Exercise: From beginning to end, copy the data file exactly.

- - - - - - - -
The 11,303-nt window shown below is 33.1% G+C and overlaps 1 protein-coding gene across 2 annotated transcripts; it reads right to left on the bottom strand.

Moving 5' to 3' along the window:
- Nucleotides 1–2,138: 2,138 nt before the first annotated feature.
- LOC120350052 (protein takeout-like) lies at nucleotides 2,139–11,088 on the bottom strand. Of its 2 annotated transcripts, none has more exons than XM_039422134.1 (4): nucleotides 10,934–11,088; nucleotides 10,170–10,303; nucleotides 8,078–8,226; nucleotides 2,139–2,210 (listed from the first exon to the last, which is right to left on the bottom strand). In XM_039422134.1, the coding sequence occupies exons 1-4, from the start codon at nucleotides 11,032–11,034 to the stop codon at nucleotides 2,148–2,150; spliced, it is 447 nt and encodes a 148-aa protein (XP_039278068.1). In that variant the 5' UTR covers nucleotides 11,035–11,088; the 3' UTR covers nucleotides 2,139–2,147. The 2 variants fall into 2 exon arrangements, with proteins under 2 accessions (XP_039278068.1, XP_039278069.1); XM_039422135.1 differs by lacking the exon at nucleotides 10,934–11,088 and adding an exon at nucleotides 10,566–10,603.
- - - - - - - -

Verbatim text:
The 11,303-nt window shown below is 33.1% G+C and overlaps 1 protein-coding gene across 2 annotated transcripts; it reads right to left on the bottom strand.

Moving 5' to 3' along the window:
- Nucleotides 1–2,138: 2,138 nt before the first annotated feature.
- LOC120350052 (protein takeout-like) lies at nucleotides 2,139–11,088 on the bottom strand. Of its 2 annotated transcripts, none has more exons than XM_039422134.1 (4): nucleotides 10,934–11,088; nucleotides 10,170–10,303; nucleotides 8,078–8,226; nucleotides 2,139–2,210 (listed from the first exon to the last, which is right to left on the bottom strand). In XM_039422134.1, the coding sequence occupies exons 1-4, from the start codon at nucleotides 11,032–11,034 to the stop codon at nucleotides 2,148–2,150; spliced, it is 447 nt and encodes a 148-aa protein (XP_039278068.1). In that variant the 5' UTR covers nucleotides 11,035–11,088; the 3' UTR covers nucleotides 2,139–2,147. The 2 variants fall into 2 exon arrangements, with proteins under 2 accessions (XP_039278068.1, XP_039278069.1); XM_039422135.1 differs by lacking the exon at nucleotides 10,934–11,088 and adding an exon at nucleotides 10,566–10,603.